Named as Defendants in addition to Millennium are the individual insurance agents who sold Plaintiffs memberships in the Plan; the insurance companies who helped create the Plan and issued the life insurance policies to fund it; the Plan's trustee and third-party administrator; accountants; and attorneys who issued opinion letters verifying the legal validity of the Plan. In their Second Amended Complaint in the Chancery Court, Plaintiffs set forth eight state law causes of action against the Defendants, including fraud and fraudulent inducement; negligent misrepresentation; civil conspiracy; fraudulent insurance acts; violations of the Tennessee Consumer Protection Act; negligence; professional negligence; and breach of fiduciary duty. They seek compensatory, punitive, and treble damages, pre- and post-judgment interest, attorney's fees, and costs.

This is not the first time that the legality of the Plan and/or the method used to solicit its investors has been challenged. Lawsuits have been filed in a number of jurisdictions including, but not limited to, two in state district court in Dallas, Westfall v. Bevan and Young v. Millennium Multiple Employer Welfare Benefit Plan; one in the Chancery Court for Madison County, Tennessee, White v. Aviva Life and Annuity Company; and two in Oklahoma state court, Khetpal v. Aviva Life and Hassoun v. Aviva Life.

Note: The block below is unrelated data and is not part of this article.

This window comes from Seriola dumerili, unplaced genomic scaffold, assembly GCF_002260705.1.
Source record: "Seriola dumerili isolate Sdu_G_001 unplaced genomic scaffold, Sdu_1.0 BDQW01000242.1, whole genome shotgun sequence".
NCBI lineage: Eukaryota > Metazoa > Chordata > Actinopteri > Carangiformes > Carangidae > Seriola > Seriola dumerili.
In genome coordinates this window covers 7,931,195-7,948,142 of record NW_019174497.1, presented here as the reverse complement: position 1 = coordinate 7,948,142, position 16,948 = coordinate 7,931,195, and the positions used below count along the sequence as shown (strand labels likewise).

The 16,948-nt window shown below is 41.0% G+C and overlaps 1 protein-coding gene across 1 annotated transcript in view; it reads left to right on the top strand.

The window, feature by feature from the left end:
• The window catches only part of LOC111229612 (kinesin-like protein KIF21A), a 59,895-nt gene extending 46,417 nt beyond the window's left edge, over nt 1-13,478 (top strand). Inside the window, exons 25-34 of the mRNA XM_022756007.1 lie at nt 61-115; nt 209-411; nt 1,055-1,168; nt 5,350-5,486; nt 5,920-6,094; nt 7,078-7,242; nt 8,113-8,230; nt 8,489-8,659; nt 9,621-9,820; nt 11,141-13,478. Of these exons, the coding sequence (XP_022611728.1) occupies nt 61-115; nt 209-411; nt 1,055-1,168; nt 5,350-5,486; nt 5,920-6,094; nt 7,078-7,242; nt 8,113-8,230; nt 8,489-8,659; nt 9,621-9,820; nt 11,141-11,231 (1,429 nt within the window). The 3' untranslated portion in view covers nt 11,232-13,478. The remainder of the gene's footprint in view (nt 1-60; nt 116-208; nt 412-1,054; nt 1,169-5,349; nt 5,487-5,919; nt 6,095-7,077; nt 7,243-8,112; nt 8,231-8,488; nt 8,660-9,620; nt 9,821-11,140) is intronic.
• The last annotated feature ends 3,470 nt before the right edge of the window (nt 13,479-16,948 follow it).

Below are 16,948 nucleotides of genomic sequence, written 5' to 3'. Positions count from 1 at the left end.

Faced with a myriad of claims in a multitude of jurisdictions, Aviva filed two interpleader actions in the Western District of Oklahoma: Aviva Life v. Republic Bank, No. 09-cv-113-F and Aviva Life v. Republic Bank, 09-cv-1023-F. In those actions, Aviva sought to address its potential exposure to inconsistent liability vis-a-vis the claims of various Plan participants, versus the ownership claims of the Plan to millions of dollars of life insurance policies issued by Aviva. Defendants included the Plan trustees, Republic, and certain participants in the Plan whose lives, as individuals, were and/or are insured under life insurance policies issued to the Plan by Aviva. Millennium was added as a third-party defendant by Republic in the interpleader actions. Millennium filed a counterclaim against Aviva in the first interpleader, while in the second interpleader, Republic filed a counterclaim against Aviva.

Another interpleader was filed in the same federal district court by AGL and United States Life Insurance Company. That case, styled American General Life Ins. Co. v. Republic Bank & Trust, 09-cv-01243-F, involves other insurers who issued life insurance policies used to fund the Millennium Plan and are co-defendants with Aviva in some of the pending lawsuits (including this one), as well as defendants in other suits brought by Plan participants. Like Aviva, these insurers face inconsistent demands from the Plan participants and the Plan trustees, exposing them to the potential of dual and inconsistent liabilities. In this interpleader action, a counterclaim has been filed, as well as a third-party complaint against Millennium.